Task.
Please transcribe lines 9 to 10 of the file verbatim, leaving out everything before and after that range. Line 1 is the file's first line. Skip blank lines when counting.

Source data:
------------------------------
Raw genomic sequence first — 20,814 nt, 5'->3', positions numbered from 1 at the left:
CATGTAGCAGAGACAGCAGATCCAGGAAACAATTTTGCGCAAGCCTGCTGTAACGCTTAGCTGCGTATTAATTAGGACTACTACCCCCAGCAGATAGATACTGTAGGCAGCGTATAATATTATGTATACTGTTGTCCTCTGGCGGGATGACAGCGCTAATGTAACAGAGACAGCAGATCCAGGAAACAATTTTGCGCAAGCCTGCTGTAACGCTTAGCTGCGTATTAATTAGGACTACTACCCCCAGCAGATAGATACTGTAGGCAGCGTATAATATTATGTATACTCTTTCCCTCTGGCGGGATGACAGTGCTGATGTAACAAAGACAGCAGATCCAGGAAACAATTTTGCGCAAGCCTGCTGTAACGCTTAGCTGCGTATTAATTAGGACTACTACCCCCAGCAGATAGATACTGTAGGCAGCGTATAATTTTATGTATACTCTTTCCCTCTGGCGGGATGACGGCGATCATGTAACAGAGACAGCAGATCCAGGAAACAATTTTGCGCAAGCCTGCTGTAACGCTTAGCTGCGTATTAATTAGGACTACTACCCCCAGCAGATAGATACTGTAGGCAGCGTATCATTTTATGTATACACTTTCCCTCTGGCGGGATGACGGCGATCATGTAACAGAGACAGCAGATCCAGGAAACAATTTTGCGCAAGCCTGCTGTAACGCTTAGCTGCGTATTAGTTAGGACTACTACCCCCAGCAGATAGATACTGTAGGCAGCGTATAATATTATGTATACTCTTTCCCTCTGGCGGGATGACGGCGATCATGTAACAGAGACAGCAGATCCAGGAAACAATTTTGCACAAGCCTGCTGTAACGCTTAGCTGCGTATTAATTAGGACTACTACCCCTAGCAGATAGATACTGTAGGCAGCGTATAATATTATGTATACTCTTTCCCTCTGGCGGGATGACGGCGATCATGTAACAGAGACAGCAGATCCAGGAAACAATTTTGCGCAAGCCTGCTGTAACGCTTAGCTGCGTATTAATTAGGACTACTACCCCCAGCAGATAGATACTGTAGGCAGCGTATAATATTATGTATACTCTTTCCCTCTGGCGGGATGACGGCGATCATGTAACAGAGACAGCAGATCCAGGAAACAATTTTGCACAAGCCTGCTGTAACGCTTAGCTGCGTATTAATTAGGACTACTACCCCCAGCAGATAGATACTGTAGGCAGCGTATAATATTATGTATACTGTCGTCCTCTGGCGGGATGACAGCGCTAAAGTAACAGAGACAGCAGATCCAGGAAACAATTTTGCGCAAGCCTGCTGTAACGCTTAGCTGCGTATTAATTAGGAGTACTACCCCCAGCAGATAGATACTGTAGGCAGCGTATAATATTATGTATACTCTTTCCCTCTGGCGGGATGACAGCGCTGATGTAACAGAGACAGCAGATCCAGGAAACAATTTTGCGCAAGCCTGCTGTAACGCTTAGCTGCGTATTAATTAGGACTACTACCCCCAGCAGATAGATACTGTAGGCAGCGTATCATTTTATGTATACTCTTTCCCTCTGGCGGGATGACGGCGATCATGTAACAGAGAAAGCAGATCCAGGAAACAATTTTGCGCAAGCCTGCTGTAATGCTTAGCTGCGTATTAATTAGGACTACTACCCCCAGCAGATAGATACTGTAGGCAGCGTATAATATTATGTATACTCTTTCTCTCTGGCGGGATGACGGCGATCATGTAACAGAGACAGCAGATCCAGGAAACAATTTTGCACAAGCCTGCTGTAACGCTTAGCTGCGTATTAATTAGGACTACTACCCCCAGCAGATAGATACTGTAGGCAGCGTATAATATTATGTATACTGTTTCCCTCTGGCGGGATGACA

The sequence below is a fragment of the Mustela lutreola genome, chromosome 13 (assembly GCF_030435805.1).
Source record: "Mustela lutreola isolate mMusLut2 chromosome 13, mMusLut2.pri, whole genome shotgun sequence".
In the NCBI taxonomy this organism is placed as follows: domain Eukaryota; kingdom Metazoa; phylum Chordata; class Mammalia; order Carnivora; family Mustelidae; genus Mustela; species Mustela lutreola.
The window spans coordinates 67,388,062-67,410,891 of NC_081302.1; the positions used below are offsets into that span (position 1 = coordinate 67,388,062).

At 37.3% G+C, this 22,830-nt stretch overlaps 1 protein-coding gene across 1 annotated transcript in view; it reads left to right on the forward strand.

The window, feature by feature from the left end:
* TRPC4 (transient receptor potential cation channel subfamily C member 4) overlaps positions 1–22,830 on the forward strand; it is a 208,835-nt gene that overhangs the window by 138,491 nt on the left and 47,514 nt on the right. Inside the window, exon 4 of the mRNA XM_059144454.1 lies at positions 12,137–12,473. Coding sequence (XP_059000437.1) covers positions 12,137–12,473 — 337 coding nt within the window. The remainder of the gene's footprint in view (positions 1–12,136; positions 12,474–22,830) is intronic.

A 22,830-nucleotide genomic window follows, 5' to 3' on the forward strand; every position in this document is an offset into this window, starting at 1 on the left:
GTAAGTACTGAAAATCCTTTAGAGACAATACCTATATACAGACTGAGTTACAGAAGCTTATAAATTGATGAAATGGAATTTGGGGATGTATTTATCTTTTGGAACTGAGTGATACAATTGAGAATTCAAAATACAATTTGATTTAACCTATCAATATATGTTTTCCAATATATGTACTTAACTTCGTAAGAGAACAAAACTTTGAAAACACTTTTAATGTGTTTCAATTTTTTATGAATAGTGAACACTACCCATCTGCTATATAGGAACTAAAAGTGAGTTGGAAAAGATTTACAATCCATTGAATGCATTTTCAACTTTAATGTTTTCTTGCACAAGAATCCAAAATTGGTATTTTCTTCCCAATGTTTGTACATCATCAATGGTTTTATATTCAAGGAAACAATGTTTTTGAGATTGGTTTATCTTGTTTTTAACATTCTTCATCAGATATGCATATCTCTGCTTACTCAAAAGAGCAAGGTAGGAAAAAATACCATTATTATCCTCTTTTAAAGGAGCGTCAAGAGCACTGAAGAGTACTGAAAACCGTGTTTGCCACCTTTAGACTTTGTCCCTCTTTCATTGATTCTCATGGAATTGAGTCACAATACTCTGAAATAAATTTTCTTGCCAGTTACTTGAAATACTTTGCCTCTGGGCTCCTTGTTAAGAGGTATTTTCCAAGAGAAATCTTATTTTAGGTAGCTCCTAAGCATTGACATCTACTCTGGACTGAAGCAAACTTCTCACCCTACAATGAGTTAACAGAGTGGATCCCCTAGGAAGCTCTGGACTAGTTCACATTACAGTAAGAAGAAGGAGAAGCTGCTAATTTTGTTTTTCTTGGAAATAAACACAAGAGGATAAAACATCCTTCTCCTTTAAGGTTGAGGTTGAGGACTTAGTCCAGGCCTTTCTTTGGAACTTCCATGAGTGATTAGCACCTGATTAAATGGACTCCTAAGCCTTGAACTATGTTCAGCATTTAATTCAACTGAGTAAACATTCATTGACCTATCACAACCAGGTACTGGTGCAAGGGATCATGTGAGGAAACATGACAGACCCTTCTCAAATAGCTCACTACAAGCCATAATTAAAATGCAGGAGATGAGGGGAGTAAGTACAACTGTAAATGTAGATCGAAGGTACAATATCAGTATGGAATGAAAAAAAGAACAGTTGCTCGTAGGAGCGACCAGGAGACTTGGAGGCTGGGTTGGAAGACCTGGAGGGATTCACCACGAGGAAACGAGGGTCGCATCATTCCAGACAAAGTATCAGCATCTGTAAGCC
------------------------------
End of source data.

* TRPC4 (transient receptor potential cation channel subfamily C member 4) overlaps positions 1–22,830 on the forward strand; it is a 208,835-nt gene that overhangs the window by 138,491 nt on the left and 47,514 nt on the right. Inside the window, exon 4 of the mRNA XM_059144454.1 lies at positions 12,137–12,473. Coding sequence (XP_059000437.1) covers positions 12,137–12,473 — 337 coding nt within the window. The remainder of the gene's footprint in view (positions 1–12,136; positions 12,474–22,830) is intronic.

A 22,830-nucleotide genomic window follows, 5' to 3' on the forward strand; every position in this document is an offset into this window, starting at 1 on the left: